“Until Covid, every year for 26 years, apart from one year when there was a foot and mouth outbreak in the UK, we’ve been taking a group of New Zealand farmers to Scotland, Ireland and Wales for a three or four-week trip.”

With the inbound tap turned off until Australia sorts its latest virus outbreak, Macmillan is seeing more city residents among the active retirees signing up for her Mainland Muster tour and trips to the Chatham and Stewart Islands.

“For Kiwis we are spending a longer time in a smaller area, focussing on places that are a little more of an adventure.

“When we go to Northland we visit a local kumara grower and see how life is for them up there.”

Farm to Farm Tours customers explore rugged scenery on a Chatham Islands farm.

Supplied

Farm to Farm Tours customers explore rugged scenery on a Chatham Islands farm.

Virtual potential

Winnie Tan was trapped in Singapore separated from her boyfriend in Taiwan, so the couple celebrated their anniversary by paying $22 each for Chin’s farm tour.

She was particularly taken with the fact that his chickens “retire” to an area irrigated with grey water, where it is their job to keep on top of the worm population, and where they are buried when they die.

Massey University professional education advisor Mark Kaneko says the live mix of agricultural experience and environmental science beat YouTube hands down for a class of 18 to 21-year-old students from Meisei University in Japan who are studying English remotely from home.

“It’s not the same as being able to reach out and touch the lambs, but you can say to Arthur, ‘hey can I see that sheep again, what’s its name?’”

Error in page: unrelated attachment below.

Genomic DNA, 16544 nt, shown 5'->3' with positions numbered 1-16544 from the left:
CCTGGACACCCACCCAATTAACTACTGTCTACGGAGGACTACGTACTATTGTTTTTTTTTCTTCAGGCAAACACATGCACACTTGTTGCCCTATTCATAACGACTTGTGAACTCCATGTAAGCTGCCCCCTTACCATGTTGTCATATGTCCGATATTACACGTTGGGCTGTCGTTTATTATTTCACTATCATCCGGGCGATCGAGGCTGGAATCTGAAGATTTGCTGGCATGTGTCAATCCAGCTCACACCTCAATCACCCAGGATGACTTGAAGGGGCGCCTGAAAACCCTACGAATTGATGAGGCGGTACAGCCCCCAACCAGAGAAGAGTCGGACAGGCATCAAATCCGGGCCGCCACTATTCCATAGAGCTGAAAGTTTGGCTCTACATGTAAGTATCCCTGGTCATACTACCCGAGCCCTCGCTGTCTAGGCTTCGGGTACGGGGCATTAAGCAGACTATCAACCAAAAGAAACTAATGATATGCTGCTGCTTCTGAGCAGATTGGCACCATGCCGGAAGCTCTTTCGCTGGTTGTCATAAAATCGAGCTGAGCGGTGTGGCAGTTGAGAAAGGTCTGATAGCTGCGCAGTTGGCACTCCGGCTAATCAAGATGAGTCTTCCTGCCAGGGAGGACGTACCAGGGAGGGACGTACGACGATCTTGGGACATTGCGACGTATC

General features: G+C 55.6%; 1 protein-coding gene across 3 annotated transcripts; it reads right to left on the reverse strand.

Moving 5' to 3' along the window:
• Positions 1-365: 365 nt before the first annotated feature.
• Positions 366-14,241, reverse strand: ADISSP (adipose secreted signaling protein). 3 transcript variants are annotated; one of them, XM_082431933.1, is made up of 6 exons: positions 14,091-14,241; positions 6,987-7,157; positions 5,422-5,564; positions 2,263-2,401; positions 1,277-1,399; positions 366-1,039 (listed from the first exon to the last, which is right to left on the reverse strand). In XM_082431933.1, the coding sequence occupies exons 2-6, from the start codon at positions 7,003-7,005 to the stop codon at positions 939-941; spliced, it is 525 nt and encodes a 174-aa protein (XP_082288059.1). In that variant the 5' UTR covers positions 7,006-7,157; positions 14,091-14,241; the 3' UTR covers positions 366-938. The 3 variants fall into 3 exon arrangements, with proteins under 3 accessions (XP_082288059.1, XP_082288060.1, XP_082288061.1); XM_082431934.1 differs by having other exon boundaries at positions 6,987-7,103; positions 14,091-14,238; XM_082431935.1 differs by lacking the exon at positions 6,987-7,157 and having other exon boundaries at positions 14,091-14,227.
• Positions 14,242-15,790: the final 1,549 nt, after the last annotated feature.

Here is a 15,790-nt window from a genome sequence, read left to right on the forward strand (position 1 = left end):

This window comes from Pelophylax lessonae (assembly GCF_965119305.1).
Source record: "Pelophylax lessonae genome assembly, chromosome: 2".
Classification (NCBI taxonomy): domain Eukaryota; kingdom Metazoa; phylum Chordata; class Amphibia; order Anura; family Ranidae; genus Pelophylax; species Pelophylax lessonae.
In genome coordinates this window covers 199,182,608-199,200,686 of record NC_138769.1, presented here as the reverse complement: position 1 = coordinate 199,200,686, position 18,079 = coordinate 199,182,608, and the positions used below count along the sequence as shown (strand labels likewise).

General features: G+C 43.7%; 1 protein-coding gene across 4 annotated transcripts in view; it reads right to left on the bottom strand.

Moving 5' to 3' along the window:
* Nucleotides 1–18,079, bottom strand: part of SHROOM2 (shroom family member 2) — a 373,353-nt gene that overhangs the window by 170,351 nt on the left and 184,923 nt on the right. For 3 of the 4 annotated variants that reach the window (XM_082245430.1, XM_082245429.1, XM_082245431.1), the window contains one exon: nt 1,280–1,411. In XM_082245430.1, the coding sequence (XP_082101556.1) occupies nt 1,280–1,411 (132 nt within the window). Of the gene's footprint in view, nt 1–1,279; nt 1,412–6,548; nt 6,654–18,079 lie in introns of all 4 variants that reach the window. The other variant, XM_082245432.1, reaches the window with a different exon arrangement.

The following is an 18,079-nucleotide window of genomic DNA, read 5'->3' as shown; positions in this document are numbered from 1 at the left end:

“You can visit more diverse places, [if the students were here] they would never have gone to Aurthur's farm because he’s in Palmerston North, and they would have been based in Auckland.”

Former banker Arthur Chin receives five-star ratings for hour-long livestream tours of his lifestyle block, and he runs workshops teaching others how to do it. His biggest group was 400 Singaporeans who watched from their homes in an event organised by the People’s Association of Singapore.

WARWICK SMITH/Stuff

Former banker Arthur Chin receives five-star ratings for hour-long livestream tours of his lifestyle block, and he runs workshops teaching others how to do it. His biggest group was 400 Singaporeans who watched from their homes in an event organised by the People’s Association of Singapore.

For geographically scattered staff working remotely, the hour-long tour is an economical bonding exercise, and business groups make up more than half of Chin’s bookings.

Citibank​ in Hong Kong paid him just under $1000 to entertain 40 people, which he says is “peanuts” for corporations that can easily spend $50,000 flying staff to a central location for an event.

About 40 per cent of his customers, including Tan, eventually want to visit in person, but he believes demand for the virtual tour will continue once borders open because many people will be hesitant about long haul travel, and getting here is costly.

“This way they can travel to New Zealand in the morning, Russia in the afternoon and finish up in Hong Kong or Paris.”